The cult favorite comes to home theaters with the same DTS-HD Master Audio 5.1 soundtrack as its Blu-ray iteration, delivering clean, decently-prioritized dialogue and excellent channel separation. Imaging is unique but spacious in that listeners gain a good sense of the planet's isolation without also seeming like the track is missing anything. Dynamic range is nothing special or extensive either, but moments of shock and sudden action remain crystal clear and discrete. Low-frequency effects are punchy and effective, giving those same scenes plenty of weight. The surround speakers are noticeably silent for a chunk of the movie's runtime but when employed, they create an immersive soundfield that's quite satisfying. (Audio Rating: 82/100)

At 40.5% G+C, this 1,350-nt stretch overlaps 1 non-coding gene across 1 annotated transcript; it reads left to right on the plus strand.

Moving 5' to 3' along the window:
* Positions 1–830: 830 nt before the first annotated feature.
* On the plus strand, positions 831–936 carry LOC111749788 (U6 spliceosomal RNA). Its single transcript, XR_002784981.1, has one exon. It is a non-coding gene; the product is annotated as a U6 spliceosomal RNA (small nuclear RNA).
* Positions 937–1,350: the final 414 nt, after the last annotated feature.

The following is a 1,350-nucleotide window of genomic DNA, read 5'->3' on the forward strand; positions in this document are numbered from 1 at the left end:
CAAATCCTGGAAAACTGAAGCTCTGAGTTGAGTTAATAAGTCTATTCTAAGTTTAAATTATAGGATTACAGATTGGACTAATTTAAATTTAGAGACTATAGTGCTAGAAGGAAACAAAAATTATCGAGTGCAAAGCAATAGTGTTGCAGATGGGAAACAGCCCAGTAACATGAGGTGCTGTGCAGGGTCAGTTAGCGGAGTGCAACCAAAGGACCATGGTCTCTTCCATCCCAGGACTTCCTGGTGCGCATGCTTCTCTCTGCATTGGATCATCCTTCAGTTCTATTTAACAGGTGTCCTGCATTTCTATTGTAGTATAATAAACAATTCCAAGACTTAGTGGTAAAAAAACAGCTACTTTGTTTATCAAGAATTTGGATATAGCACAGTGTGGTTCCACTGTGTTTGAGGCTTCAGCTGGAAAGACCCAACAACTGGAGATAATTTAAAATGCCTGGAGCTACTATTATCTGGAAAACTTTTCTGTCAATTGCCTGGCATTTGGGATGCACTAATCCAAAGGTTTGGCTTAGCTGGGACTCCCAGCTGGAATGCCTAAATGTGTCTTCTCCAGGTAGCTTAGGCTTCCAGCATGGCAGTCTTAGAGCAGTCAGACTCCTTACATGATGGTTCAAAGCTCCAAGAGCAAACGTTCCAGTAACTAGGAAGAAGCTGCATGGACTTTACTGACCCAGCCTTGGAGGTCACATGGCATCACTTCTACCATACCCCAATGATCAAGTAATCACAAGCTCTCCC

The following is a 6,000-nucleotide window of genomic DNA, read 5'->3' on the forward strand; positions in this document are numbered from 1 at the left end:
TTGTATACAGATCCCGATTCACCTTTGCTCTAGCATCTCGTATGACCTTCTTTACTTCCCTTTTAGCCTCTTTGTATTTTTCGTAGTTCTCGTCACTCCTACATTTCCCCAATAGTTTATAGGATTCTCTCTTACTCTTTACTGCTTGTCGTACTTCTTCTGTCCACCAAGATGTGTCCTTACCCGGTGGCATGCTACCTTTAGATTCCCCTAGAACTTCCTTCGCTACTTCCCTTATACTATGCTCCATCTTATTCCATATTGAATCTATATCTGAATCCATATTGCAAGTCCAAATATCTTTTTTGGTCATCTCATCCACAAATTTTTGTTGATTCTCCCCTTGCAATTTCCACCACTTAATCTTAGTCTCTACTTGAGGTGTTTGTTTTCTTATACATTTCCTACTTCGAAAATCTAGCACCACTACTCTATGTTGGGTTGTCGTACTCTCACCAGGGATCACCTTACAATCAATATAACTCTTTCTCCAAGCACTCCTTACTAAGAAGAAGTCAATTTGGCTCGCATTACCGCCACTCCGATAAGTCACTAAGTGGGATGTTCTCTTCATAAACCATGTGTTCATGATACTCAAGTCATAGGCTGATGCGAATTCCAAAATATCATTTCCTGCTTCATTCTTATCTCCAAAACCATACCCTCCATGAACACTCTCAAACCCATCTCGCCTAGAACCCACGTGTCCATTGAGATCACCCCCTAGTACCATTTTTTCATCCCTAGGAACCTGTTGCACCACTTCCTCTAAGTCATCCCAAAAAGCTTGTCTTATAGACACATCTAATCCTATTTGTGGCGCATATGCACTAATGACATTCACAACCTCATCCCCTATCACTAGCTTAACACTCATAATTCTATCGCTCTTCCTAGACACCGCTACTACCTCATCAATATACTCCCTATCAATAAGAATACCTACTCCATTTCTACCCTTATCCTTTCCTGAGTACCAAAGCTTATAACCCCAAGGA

The bonus materials are mostly from previous releases, but this Ultra HD edition includes a new short documentary and five shorter featurettes.
Vin Diesel makes his breakthrough performance as the brooding, anti-hero criminal with the amazing infrared vision Riddick in the sci-fi horror actioner Pitch Black. Although some conversations can fall somewhat flat and feel empty, David Twohy's feature is nonetheless good brainless B-movie fun with strong action visuals and a generally satisfying story. From Arrow Video, the highly-stylized space western crash lands on 4K Ultra HD with an excellent Dolby Vision HDR presentation, showing a dramatic upgrade from its HD predecessors, but ports over the same DTS-HD MA soundtrack as before. With a few new supplements for fans to sift through, the overall UHD package makes a recommended addition to the library.